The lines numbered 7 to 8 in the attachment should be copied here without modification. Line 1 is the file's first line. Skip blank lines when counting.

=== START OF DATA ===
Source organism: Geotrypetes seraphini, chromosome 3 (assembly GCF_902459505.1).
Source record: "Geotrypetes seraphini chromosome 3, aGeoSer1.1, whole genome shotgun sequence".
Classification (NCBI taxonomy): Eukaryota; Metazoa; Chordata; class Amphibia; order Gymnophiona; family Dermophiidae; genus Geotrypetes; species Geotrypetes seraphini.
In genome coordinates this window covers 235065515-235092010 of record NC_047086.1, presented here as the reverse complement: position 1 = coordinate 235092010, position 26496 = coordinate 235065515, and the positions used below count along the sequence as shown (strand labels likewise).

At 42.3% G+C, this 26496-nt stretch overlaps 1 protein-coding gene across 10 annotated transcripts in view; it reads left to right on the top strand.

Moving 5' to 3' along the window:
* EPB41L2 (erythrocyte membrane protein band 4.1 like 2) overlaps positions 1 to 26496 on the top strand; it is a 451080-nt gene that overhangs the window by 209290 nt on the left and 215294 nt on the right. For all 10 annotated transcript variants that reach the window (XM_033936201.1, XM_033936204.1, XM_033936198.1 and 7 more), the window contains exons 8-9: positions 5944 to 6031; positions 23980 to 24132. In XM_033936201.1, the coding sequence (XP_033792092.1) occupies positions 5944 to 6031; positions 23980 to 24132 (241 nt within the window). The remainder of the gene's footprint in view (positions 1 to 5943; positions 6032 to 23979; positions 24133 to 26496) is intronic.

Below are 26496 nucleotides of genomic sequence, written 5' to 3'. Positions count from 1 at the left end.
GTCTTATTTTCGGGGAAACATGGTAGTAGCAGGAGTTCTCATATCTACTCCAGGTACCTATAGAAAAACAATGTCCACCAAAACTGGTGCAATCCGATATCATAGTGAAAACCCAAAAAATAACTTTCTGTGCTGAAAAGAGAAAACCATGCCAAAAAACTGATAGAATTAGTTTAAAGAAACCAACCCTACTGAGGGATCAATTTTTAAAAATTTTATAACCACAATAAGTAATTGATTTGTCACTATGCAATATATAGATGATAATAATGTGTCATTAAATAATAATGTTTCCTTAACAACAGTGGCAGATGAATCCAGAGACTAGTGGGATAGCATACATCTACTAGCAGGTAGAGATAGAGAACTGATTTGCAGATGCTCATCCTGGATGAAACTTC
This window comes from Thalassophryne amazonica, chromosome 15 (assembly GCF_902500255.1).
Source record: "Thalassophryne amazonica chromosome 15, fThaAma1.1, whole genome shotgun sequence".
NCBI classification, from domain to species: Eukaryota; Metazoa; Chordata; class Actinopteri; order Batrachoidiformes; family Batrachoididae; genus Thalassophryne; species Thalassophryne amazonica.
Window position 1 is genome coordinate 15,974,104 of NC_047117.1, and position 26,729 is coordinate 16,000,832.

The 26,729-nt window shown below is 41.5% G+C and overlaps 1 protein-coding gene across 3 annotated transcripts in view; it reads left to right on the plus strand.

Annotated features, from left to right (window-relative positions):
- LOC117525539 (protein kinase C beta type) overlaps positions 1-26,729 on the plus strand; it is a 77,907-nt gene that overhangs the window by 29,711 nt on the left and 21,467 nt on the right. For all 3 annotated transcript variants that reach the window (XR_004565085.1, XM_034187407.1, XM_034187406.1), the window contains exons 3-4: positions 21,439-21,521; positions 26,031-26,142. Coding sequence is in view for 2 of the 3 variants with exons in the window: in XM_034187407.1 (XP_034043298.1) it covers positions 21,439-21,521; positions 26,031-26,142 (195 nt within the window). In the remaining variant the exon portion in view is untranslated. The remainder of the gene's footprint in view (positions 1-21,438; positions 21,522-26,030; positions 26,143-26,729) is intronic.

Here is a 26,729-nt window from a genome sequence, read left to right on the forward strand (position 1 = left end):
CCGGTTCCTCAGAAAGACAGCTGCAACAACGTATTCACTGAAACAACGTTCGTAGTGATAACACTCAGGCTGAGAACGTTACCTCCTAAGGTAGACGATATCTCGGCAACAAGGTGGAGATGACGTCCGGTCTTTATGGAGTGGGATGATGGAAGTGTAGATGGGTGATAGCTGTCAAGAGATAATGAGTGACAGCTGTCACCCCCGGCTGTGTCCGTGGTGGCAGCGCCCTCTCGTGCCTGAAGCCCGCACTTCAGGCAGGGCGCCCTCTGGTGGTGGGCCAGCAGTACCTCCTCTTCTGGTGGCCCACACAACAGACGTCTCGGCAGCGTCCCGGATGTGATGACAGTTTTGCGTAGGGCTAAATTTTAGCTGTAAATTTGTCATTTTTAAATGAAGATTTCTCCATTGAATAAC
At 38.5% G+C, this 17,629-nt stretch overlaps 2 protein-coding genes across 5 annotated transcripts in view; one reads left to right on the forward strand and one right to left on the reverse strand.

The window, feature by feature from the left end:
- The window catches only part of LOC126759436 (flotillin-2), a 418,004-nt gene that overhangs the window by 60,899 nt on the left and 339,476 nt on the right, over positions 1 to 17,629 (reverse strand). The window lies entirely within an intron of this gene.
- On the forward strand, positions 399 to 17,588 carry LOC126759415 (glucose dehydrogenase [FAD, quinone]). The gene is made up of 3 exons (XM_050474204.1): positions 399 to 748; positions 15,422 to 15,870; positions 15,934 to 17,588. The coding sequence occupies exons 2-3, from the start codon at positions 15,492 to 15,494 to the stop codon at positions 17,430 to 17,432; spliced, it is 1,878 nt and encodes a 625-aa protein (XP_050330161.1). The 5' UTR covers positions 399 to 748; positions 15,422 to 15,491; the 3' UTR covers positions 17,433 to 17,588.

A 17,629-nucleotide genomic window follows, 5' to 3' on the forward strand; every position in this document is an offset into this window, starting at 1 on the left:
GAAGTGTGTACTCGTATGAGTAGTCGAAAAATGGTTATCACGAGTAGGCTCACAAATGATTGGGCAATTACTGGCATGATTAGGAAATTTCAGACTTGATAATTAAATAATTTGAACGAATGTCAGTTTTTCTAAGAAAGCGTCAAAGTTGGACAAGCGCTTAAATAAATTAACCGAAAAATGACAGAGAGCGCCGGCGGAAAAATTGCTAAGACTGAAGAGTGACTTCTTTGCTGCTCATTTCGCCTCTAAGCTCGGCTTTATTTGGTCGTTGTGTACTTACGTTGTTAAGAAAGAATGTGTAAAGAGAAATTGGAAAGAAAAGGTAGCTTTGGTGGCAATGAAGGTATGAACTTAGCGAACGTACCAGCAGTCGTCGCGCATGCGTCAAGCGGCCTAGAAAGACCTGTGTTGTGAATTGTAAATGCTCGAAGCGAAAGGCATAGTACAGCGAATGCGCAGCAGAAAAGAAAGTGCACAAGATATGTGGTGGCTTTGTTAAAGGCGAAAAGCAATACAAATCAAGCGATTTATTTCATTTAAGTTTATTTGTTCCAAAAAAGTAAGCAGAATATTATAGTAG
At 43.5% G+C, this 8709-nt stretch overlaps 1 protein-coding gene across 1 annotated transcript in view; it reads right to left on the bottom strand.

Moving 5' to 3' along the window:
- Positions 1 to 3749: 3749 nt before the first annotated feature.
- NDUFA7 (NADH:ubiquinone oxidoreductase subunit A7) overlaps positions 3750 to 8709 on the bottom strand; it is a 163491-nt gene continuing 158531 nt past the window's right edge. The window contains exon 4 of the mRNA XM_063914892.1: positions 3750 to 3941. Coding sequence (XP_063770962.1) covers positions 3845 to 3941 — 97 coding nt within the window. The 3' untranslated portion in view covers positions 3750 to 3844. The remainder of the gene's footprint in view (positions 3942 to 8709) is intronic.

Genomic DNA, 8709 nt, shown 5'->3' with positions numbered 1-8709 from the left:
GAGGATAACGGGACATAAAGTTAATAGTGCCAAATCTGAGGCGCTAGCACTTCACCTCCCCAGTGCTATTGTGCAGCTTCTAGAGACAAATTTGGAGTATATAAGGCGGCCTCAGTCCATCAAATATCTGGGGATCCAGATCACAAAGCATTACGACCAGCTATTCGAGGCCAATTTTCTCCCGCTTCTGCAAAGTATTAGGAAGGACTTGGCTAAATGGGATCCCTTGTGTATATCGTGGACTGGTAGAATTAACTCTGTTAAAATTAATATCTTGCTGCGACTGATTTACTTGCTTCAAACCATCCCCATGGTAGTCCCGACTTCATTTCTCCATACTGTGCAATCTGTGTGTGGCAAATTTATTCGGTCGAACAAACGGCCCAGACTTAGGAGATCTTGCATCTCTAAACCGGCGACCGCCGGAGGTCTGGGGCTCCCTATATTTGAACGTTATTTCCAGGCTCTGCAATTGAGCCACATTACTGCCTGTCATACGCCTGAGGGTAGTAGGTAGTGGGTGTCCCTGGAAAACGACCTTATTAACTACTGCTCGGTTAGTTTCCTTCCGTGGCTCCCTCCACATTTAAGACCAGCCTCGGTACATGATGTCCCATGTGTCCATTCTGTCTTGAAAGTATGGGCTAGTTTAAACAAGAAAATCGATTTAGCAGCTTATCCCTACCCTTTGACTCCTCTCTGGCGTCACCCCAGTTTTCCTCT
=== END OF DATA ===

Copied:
* EPB41L2 (erythrocyte membrane protein band 4.1 like 2) overlaps positions 1 to 26496 on the top strand; it is a 451080-nt gene that overhangs the window by 209290 nt on the left and 215294 nt on the right. For all 10 annotated transcript variants that reach the window (XM_033936201.1, XM_033936204.1, XM_033936198.1 and 7 more), the window contains exons 8-9: positions 5944 to 6031; positions 23980 to 24132. In XM_033936201.1, the coding sequence (XP_033792092.1) occupies positions 5944 to 6031; positions 23980 to 24132 (241 nt within the window). The remainder of the gene's footprint in view (positions 1 to 5943; positions 6032 to 23979; positions 24133 to 26496) is intronic.

Below are 26496 nucleotides of genomic sequence, written 5' to 3'. Positions count from 1 at the left end.